October Flower

A couple of days ago, while scouting for deer sign, I came across this small clump of Indian Pipe (Monotropa uniflora):

I’d only seen an Indian Pipe once before, mainly because by the time it makes it’s appearance I’ve usually moved on to other interests, like preparing for deer season. I didn’t have a camera with me on that previous occasion, so this was my first opportunity for a photograph.

As I was preparing this post, I came to the realization that I knew virtually nothing about this particular plant. A bit of research later and I can tell you that:

  • It’s a member of the heath family (Ericaceae), which includes blueberries, azaleas, rhododendron and mountain laurel.
  • Even though it’s white, has no chlorophyll and thus does not perform photosynthesis, it is a flowering plant and there are about 3000 species of non-photosynthetic (heterotrophic) flowering plants – many of the others are also of the Ericaceae family.
  • Usually found in rich, moist forests with plenty of leaf litter, frequently in areas too shady for plants that do perform photosynthesis.
  • Everything has to have a source of sustenance and this plant is parasitic on the beneficial and nearly omni-present mycorrhizal fungi present in the forest floor.  Indian pipe is only able to feed from one particular fungi group, the Russula, which can attach to a wide variety of trees, oaks among them.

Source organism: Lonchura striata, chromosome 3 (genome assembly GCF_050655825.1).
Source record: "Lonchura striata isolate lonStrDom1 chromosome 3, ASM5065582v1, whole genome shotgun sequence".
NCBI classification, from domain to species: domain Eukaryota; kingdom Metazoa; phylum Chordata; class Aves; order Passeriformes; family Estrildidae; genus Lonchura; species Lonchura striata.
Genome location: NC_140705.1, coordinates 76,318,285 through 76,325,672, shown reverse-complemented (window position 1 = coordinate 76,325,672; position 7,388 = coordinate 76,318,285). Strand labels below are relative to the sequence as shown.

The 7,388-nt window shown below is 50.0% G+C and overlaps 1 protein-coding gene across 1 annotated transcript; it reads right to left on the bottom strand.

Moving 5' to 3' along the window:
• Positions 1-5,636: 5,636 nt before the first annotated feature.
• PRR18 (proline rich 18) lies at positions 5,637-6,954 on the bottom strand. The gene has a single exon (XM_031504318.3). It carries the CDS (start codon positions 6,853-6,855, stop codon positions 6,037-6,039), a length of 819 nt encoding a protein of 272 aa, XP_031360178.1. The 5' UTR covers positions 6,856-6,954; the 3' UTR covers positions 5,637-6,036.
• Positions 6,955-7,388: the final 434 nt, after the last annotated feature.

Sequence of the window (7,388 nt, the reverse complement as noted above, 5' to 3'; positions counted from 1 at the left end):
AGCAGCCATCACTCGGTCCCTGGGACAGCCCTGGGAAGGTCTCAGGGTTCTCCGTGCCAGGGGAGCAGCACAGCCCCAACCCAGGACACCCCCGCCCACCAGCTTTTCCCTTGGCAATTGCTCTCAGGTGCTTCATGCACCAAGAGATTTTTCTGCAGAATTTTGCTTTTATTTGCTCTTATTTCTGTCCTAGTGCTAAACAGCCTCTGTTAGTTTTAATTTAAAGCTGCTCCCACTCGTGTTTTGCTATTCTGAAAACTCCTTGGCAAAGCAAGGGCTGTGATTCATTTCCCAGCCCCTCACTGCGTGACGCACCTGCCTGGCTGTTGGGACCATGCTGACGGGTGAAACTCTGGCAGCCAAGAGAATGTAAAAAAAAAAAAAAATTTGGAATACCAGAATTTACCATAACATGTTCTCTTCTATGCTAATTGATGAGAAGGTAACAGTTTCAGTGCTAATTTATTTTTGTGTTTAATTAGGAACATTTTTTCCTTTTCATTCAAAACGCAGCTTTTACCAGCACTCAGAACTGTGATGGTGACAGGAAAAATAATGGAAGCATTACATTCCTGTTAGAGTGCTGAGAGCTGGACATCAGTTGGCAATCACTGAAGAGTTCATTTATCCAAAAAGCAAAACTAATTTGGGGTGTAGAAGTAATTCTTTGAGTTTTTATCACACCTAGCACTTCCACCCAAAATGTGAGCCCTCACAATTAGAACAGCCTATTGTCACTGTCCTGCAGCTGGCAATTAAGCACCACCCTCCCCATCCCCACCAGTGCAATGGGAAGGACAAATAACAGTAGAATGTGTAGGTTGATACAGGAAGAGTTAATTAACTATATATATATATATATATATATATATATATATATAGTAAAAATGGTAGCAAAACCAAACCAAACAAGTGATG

• Indian pipe seedlings trick the fungi by chemically mimicing the roots of the host tree.
  • Ranges throughout the eastern deciduous forest of the United States and Canada as well as the mountains of Central America and northern  South America, Japan, China, the Himalayas and India.
  • This distribution is wider than almost any modern plant, meaning that it’s likely been around since the Jurassic .
  • One to several stems, each up to 10 inches tall (though typically 4-8″) and  with a single nodding flower, rise from an underground crown with the flower fully formed.
  • The stem, leaves and flower are waxy and very fragile.  The single flower has five petals, is up to an inch long and rotates upward once pollinated.  The seed capsule matures in this upright position.  Following seed maturation, the plant turns black but can remain standing for weeks.
  • Each seed contains exactly ten cells with no stored food.  Dispersed by the wind, the seeds settle to the ground and just wait for a fungus to feed it.
  • Traditional medicine uses the root internally as a sedative and to treat nervous conditions; externally for irritated or infected eyes, warts and bunions.  It’s safety, however, has not been proven and it’s considered possibly toxic.  That said, some hardy folks find it edible after cooking, claiming it to taste like asparagus.

Now THAT is an interesting plant!

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